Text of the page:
Fig. 11.
Fig. 11.

Phase-space diagrams of CAPE (J kg−1) and 1000–500-hPa shear magnitude (m s−1) for warm-season missed (red) and good (green) events from 1980 to 2013 using the (a) CFSR and (b) NARR data. High-impact event dataset medians of CAPE and shear are given as black lines. From the top left moving clockwise, quadrants are labeled as follows: high shear, low CAPE (HSLC); high shear, high CAPE (HSHC); low shear, high CAPE (LSHC); and low shear, low CAPE (LSLC). The boldface circles denote the median CAPE and shear values for missed (red) and good (green) events, respectively.

Citation: Weather and Forecasting 32, 5; 10.1175/WAF-D-17-0044.1

Table 4.

The number of missed events, the number of good events, and the TSs for all high-impact events in each CAPE–shear phase-space quadrant shown in Fig. 11 for the CFSR data. Values in parentheses are from the NARR data.

Table 4.

We repeated the analysis using the NARR-based methodology from section 2c and found similar results. Table 4 shows a plurality of good events occurred under high-shear, low-CAPE conditions (40 out of 131) and a plurality of missed events occurred under low-shear, high-CAPE (51 out of 128). High-shear, low-CAPE environments have been associated with the low predictive skill of significant severe weather in the southeast United States (Sherburn and Parker 2014). While the majority of missed events in the Northeast occurred in low-shear environments, a sizable portion of missed events occurred in high-shear, low-CAPE environments, especially within the NARR (Table 4). The NARR indicated a higher median CAPE value (1274 J kg−1) than the CFSR, possibly due to the higher resolution of the NARR, but the 1000–500-hPa median shear value (15.0 m s−1) was similar to that of the CFSR.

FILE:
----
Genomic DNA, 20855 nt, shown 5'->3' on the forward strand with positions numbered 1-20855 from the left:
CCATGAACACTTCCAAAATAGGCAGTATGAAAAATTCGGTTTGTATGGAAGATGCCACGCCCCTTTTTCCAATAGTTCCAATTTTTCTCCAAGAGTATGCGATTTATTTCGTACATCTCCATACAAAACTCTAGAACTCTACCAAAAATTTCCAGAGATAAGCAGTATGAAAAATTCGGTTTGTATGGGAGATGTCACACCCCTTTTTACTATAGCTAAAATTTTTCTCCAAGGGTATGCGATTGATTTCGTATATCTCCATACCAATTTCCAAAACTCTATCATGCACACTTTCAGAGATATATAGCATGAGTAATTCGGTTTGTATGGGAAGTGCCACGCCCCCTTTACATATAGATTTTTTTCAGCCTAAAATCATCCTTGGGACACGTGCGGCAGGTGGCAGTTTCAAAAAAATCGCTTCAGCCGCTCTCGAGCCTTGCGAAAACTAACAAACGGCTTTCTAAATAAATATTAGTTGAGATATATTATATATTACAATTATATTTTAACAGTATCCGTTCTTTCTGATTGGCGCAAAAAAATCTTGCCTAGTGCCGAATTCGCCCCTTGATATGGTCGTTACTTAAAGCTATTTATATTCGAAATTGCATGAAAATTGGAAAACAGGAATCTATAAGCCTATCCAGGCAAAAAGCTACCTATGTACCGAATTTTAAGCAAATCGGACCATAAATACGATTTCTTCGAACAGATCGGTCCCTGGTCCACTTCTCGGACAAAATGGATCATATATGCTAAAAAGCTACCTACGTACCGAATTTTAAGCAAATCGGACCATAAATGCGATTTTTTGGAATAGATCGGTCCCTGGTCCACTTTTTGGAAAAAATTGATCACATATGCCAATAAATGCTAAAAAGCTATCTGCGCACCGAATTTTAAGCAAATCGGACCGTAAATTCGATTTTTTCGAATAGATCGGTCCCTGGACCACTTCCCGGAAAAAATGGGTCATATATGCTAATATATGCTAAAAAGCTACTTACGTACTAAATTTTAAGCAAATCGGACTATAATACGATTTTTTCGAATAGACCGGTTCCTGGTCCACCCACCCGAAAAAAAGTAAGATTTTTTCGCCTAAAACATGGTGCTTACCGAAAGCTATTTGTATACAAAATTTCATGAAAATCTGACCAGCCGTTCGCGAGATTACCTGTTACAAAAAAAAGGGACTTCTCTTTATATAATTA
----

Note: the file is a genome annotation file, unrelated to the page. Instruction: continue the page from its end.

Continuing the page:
It is important to emphasize that our criteria for identifying low- and high-CAPE/shear events are determined by the median of the distributions of warm-season, high-impact events and not all severe weather events in the Northeast. One could set fixed thresholds [e.g., a low-CAPE threshold at 500 J kg−1, as in Sherburn and Parker (2014)] or use different percentiles instead of the median. The median is chosen here to represent the statistics of the sample of events herein, to reflect differences in reanalyses, and to retain all missed and good events in the analysis.

Statistical significance testing, using Welsh’s t test, was performed on an array of severe weather parameters for warm-season high-impact events to determine which, if any, parameters were significant discriminators of missed and good events in the Northeast. Very few parameters showed significance, likely as a result of the phenomenological similarity of all high-impact events; therefore, only select parameters are presented. There was a notable signal for stronger shear to be present during good events (Figs. 9e, 10e, and 11) compared with missed events. Missed events were associated with significantly lower mean shear values than good events for the 1000–500- and 1000–850-hPa layers from both CFSR and NARR (Table 5). Additionally, 700–500-hPa lapse rates were slightly lower for missed events compared with good events, but the difference is only significant in the NARR (Table 5). There is a need to better understand how these missed events occur in lower-shear conditions.

Table 5.

Warm-season, high-impact means of various parameters from the CFSR data. Values in parentheses are from the NARR data. Boldface means indicate a statistically significant difference between the good and missed categories at the 95% confidence level.

Table 5.

f. Low shear, high CAPE

Low-shear, high-CAPE environments were associated with a plurality of missed events (Fig. 11 and Table 4). Threat scores were relatively low under low-shear, high-CAPE conditions, especially with the CFSR (Table 4). Therefore, it is worthwhile to investigate events occurring under low-shear, high-CAPE conditions to determine whether some additional environmental parameters might be useful in discriminating the severity of events within that quadrant of the CAPE–shear phase space. To this end, we create a category of low-impact severe events, as discussed previously in section 2b (Fig. 2).